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Manmohan Singh sells his vision of pan-Asian FTA

Friday, 5 May 2006 - 11:19pm IST

Manmohan Singh has called for the creation of a pan-Asian free trade area, making it clear that India was already moving in this direction.

HYDERABAD: Prime Minister Manmohan Singh has called for the creation of a pan-Asian free trade area (FTA), making it clear that India was already moving in this direction.

Elaborating on India’s integration process with the rest of Asia, Singh said the country had concluded free trade agreements with the Saarc nations in South Asia, apart from Singapore and Thailand. It was working for similar agreements with the Association of South East Asian Nations (Asean), Japan, China, and South Korea.

“This web of arrangements may herald an eventual free area in Asia covering all major economies, and possibly extending to Australia and New Zealand”, he said.

Speaking at the annual meeting of the Asian Development Bank in Hyderabad on Friday, the prime minister said the pan-Asian FTA would open up new growth avenues for India’s own economy.

The ADB could study the benefits of such an economic agglomeration in Asia, Singh said, adding that India is determined to carry forward the India-Asean partnership to an enlarged domain.

With this vision in mind, India has already pursued external liberalisation as part of its “Look East” policy by cutting down customs duties, with the peak brought down to 12.5%, which is quite close to Asean levels. India has announced a policy objective of aligning rates with Asean, he said.

According to Bloomberg, the prime minister’s pan-Asian FTA idea takes aim at the leaders of the 10-member Asean, plus Japan, South Korea and China, who said at the inaugural East Asia Summit in Kuala Lumpur in December that they alone would set the “future direction’’ for building a regional zone with fewer trade restrictions.

Singh wants excluded countries like India, Australia and New Zealand to also be involved.

“A broader common market will intensify trade in the region.’’ At stake is whether an Asian free-trade area would be able to eventually transform itself into a European Union-style bloc stretching from New Delhi to Wellington, or become a narrower 13-country grouping. Asean includes Singapore, Malaysia, Indonesia, Thailand, the Philippines, Brunei, Laos, Myanmar, Vietnam and Cambodia.

In his speech, Manmohan Singh also called attention to spiralling oil prices and growing global financial imbalances.

He put international financial institutions on notice for their perceived sluggishness in handling international economic crises in the past and their preparedness to handle them in the future.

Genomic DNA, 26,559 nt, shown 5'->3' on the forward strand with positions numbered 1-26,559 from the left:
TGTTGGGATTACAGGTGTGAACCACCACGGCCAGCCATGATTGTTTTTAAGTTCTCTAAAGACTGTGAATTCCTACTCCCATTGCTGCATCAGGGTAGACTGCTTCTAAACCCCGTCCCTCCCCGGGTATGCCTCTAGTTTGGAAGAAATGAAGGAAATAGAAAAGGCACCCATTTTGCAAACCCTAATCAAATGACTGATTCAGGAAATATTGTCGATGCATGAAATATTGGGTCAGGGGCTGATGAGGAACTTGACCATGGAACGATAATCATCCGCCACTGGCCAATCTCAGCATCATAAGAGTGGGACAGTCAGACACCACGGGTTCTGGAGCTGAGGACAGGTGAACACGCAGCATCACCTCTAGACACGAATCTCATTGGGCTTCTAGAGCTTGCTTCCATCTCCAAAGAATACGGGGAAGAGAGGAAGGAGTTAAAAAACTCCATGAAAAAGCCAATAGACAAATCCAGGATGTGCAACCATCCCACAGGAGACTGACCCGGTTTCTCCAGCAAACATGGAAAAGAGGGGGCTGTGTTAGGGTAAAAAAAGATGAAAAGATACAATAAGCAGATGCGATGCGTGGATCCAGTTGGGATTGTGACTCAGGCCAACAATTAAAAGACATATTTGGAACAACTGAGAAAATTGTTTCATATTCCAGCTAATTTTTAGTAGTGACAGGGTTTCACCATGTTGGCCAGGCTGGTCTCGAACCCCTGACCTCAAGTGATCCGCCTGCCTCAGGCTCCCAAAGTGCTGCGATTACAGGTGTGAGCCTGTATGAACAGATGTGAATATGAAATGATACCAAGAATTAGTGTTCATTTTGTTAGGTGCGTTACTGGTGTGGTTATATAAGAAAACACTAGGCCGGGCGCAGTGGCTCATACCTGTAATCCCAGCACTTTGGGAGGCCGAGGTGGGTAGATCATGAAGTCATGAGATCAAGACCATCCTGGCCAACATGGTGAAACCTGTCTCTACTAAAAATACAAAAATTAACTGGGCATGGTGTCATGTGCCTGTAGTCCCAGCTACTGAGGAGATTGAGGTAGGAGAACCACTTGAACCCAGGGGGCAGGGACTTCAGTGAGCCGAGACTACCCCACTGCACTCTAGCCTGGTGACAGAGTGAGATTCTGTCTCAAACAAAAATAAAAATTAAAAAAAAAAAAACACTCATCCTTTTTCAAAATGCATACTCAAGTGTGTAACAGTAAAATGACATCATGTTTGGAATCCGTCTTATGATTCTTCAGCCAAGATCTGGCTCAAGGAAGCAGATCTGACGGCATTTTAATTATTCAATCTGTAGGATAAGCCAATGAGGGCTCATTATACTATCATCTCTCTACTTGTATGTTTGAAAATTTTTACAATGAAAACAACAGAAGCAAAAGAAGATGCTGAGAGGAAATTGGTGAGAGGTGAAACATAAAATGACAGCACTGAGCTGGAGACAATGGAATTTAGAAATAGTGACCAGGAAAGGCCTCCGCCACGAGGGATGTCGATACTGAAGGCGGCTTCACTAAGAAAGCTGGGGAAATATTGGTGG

Calling for quick, proactive and adequate action by them in predicting and tackling crises to ensure that the process of economic development in the region is not derailed, Singh called for a comprehensive security framework for Asia.

The international financial institutions have to play a major role in formulating such a response mechanism, he said, listing out threats related to terrorism, energy security, environmental degradation, and food and livelihood security as prime concerns.

In this context, steeply rising oil prices came in for special mention by Singh. It was incumbent on international financial institutions to devise strategies to enable the world economy to cope with the increased unpredictability and volatility of energy prices and their impact on the processes of economic growth.

An important lesson from the Asian crisis of 1997 is the need for effective, quick and credible responses from international financial institutions in the event of a crisis, he said.

“Half hearted measures do not resolve the problem, they only aggravate it further”, he warned, harking back to the criticism in the past that international financial institutions had not acted quickly enough.

Elaborating on what was needed, he said international institutions have to inject large enough funding to economies in crisis to assure stability. Secondly, the Asian crisis had demonstrated that financial crises can be contagious, thanks to the imperfections in capital markets.

Therefore, the financial institutions have to be ahead of the curve and identify potential victims in good time. Their role becomes even more relevant in the context of growing global imbalances reflected in the huge disparities in the current account positions of different countries.

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